Understanding frame data is essential if you are looking to take fighting games seriously. If you are completely new to fighting games then seeing these numbers might be confusing. This guide will explain frame data and how it works in Mortal Kombat 11.
First let’s try to understand what a frame is. Mortal Kombat 11 plays at 60 fps (frames per second). This means that after every second, 60 frames will have passed by. One frame is the equivalent to 1/60th of a second. We can use this to determine how fast certain moves are in the game.
Start-up is the amount of frames a move takes before becoming active.
In this example, we’ll be looking at Jade. If we look at the start-up of Jade’s B2, we see that it has a start-up of 10 frames. A move with 10 frames of start-up or less is very fast as it comes out in 1/6th of a second. The lower the start-up of a move, the faster that move will be. In contrast, the higher the start-up of a move, the slower it will be.
Let’s compare this to Jade’s F2, which has a start-up of 28 frames. This move will come out a lot slower than Jade’s B2.
Active is the amount of frames a move has while it is active.
Jade’s B2 has 21 active frames. This move will stay active for quite a while compared to Jade’s F2 which only has 2 active frames.
Recovery is the amount of frames a move has after being used for a character to be able to move again.
Jade’s F2 has 34 recovery frames. This means that after Jade has used this move, she can no longer block or move until 34 frames have passed. Moves with a high amount of recovery frames are generally unsafe if they miss.
Cancel advantage is the amount of frames a move gives when cancelled into another move. To view the cancel advantage of a move, you must turn on Frame Data in Practice Options and perform the move.
Jade’s B1 has 31 cancel advantage on hit. If the opponent is hit by this move and it is cancelled into another move, they won’t be able to move for 31 frames.
Cancel advantage is different on hit and on block. Jade’s B1 has 10 cancel advantage on block. If the opponent blocks this move and it is cancelled into another move, they won’t be able to move for 10 frames.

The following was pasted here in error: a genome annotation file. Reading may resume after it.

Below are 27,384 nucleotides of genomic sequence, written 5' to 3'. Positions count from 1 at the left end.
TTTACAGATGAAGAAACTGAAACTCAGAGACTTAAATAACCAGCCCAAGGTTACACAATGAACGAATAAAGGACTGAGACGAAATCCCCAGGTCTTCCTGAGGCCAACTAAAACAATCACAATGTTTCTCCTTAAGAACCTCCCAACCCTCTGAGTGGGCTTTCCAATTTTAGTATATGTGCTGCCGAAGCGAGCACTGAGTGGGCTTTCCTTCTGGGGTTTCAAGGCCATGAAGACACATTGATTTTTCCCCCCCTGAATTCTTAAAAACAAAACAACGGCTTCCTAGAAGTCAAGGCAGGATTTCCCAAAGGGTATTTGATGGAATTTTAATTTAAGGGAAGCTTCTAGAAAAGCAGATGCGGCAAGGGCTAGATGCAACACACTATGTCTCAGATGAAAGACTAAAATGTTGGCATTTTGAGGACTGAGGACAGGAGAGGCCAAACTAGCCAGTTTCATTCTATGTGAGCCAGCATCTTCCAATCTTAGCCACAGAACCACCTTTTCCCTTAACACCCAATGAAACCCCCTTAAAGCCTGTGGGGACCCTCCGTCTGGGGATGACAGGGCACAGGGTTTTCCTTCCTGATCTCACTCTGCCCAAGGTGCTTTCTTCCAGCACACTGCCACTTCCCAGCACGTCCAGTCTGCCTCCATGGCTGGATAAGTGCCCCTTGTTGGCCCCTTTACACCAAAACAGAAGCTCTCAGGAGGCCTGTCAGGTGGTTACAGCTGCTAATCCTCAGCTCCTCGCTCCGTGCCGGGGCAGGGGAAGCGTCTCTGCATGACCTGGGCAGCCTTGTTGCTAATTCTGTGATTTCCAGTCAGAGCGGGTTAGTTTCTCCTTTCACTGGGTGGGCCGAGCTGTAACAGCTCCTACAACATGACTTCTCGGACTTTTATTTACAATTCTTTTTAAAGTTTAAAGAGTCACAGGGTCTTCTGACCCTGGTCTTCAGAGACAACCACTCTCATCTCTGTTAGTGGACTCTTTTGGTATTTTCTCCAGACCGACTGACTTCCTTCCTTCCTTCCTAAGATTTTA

If we look at Jade’s Edenian Spark, it has a start-up of 20 frames. If B1 is cancelled into Edenian Spark, the opponent won’t be able to move for 10 frames, but afterwards will be able to move for 10 frames before the Edenian Spark connects.
This is different from the cancel advantage listed in the Move List. The Move List cancel advantage is the first frame in which a cancel occurs.
The Move List cancel advantage for Jade’s B1 is 21. This means that on frame 21, B1 will start to cancel into another move.
Hit advantage is the amount of frames a move gives after it hits.
Jade’s B2 has 15 hit advantage. If the opponent is hit by this move, they won’t be able to move for 15 frames.
Block advantage is the amount of frames a move gives after it is blocked.
Jade’s B3434 has 5 block advantage. If the opponent blocks this move, they won’t be able to move for 5 frames.
Most moves however will have negative block advantage. A move that has negative block advantage works in the opposite manner. Jade’s B2 has -13 block advantage. If the opponent blocks this move, then instead, Jade won’t be able to move for 13 frames.
Moves with a high amount of negative block advantage are generally unsafe. For example, in order to punish Jade’s B2, the opponent will need to use a move with 12 start-up frames or faster.
A move with 13 start-up frames will not work here because the move doesn’t become active until the 14th frame, which is the first active frame.
Another thing to note is if a Special Move with 13 start-up frames is done as a reversal, then it will work because reversals have 1 frame shaven off.
Flawless Block Advantage
Flawless Block advantage is the amount of frames a move gives after it is Flawless Blocked.
Jade’s F2 has -19 Flawless Block advantage. If the opponent Flawless Blocks this move, Jade won’t be able to move for 19 frames.